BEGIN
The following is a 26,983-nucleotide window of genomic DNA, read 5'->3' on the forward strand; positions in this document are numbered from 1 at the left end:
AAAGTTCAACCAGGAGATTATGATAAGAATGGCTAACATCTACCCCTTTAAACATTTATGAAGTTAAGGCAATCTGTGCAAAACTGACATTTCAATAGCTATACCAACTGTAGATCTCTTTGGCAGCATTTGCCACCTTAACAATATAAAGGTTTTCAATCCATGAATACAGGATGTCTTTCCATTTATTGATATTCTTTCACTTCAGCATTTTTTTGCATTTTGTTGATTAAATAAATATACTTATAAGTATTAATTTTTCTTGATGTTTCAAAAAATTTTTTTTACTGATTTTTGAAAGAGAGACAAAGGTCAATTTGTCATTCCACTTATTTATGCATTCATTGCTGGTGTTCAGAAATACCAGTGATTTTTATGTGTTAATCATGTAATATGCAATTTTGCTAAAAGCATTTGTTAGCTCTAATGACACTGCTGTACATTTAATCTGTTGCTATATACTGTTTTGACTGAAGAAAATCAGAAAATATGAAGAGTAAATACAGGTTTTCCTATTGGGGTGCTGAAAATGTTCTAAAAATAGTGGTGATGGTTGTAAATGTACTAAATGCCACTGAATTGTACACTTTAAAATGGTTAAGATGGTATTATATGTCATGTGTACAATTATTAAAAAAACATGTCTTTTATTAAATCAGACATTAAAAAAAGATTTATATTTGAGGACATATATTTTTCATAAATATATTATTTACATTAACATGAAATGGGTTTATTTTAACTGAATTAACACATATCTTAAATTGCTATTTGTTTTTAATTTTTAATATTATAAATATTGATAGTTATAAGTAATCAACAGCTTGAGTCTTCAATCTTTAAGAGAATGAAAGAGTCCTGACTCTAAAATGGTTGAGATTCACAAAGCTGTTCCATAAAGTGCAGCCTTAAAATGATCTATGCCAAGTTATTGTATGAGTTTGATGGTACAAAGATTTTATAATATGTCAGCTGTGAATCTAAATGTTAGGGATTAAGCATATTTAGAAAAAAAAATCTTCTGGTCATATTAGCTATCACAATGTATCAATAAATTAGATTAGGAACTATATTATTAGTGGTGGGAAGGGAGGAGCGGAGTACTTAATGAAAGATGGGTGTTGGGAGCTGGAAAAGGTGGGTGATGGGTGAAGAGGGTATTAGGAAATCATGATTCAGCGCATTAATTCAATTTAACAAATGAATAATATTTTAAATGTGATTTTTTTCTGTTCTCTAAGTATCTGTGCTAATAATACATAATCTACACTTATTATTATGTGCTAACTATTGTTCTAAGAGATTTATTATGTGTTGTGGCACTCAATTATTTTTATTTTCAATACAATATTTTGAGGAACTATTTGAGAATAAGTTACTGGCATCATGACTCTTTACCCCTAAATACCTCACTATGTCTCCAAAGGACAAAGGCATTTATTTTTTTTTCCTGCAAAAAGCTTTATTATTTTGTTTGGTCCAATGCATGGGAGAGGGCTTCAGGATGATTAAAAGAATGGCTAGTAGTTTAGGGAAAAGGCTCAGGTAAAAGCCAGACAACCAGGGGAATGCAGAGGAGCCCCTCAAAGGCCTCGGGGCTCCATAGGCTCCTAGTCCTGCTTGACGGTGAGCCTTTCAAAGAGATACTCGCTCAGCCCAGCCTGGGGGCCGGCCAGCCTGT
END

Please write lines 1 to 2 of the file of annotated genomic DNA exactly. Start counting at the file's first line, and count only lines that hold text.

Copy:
The following is a 26,983-nucleotide window of genomic DNA, read 5'->3' on the forward strand; positions in this document are numbered from 1 at the left end:
AAAGTTCAACCAGGAGATTATGATAAGAATGGCTAACATCTACCCCTTTAAACATTTATGAAGTTAAGGCAATCTGTGCAAAACTGACATTTCAATAGCTATACCAACTGTAGATCTCTTTGGCAGCATTTGCCACCTTAACAATATAAAGGTTTTCAATCCATGAATACAGGATGTCTTTCCATTTATTGATATTCTTTCACTTCAGCATTTTTTTGCATTTTGTTGATTAAATAAATATACTTATAAGTATTAATTTTTCTTGATGTTTCAAAAAATTTTTTTTACTGATTTTTGAAAGAGAGACAAAGGTCAATTTGTCATTCCACTTATTTATGCATTCATTGCTGGTGTTCAGAAATACCAGTGATTTTTATGTGTTAATCATGTAATATGCAATTTTGCTAAAAGCATTTGTTAGCTCTAATGACACTGCTGTACATTTAATCTGTTGCTATATACTGTTTTGACTGAAGAAAATCAGAAAATATGAAGAGTAAATACAGGTTTTCCTATTGGGGTGCTGAAAATGTTCTAAAAATAGTGGTGATGGTTGTAAATGTACTAAATGCCACTGAATTGTACACTTTAAAATGGTTAAGATGGTATTATATGTCATGTGTACAATTATTAAAAAAACATGTCTTTTATTAAATCAGACATTAAAAAAAGATTTATATTTGAGGACATATATTTTTCATAAATATATTATTTACATTAACATGAAATGGGTTTATTTTAACTGAATTAACACATATCTTAAATTGCTATTTGTTTTTAATTTTTAATATTATAAATATTGATAGTTATAAGTAATCAACAGCTTGAGTCTTCAATCTTTAAGAGAATGAAAGAGTCCTGACTCTAAAATGGTTGAGATTCACAAAGCTGTTCCATAAAGTGCAGCCTTAAAATGATCTATGCCAAGTTATTGTATGAGTTTGATGGTACAAAGATTTTATAATATGTCAGCTGTGAATCTAAATGTTAGGGATTAAGCATATTTAGAAAAAAAAATCTTCTGGTCATATTAGCTATCACAATGTATCAATAAATTAGATTAGGAACTATATTATTAGTGGTGGGAAGGGAGGAGCGGAGTACTTAATGAAAGATGGGTGTTGGGAGCTGGAAAAGGTGGGTGATGGGTGAAGAGGGTATTAGGAAATCATGATTCAGCGCATTAATTCAATTTAACAAATGAATAATATTTTAAATGTGATTTTTTTCTGTTCTCTAAGTATCTGTGCTAATAATACATAATCTACACTTATTATTATGTGCTAACTATTGTTCTAAGAGATTTATTATGTGTTGTGGCACTCAATTATTTTTATTTTCAATACAATATTTTGAGGAACTATTTGAGAATAAGTTACTGGCATCATGACTCTTTACCCCTAAATACCTCACTATGTCTCCAAAGGACAAAGGCATTTATTTTTTTTTCCTGCAAAAAGCTTTATTATTTTGTTTGGTCCAATGCATGGGAGAGGGCTTCAGGATGATTAAAAGAATGGCTAGTAGTTTAGGGAAAAGGCTCAGGTAAAAGCCAGACAACCAGGGGAATGCAGAGGAGCCCCTCAAAGGCCTCGGGGCTCCATAGGCTCCTAGTCCTGCTTGACGGTGAGCCTTTCAAAGAGATACTCGCTCAGCCCAGCCTGGGGGCCGGCCAGCCTGT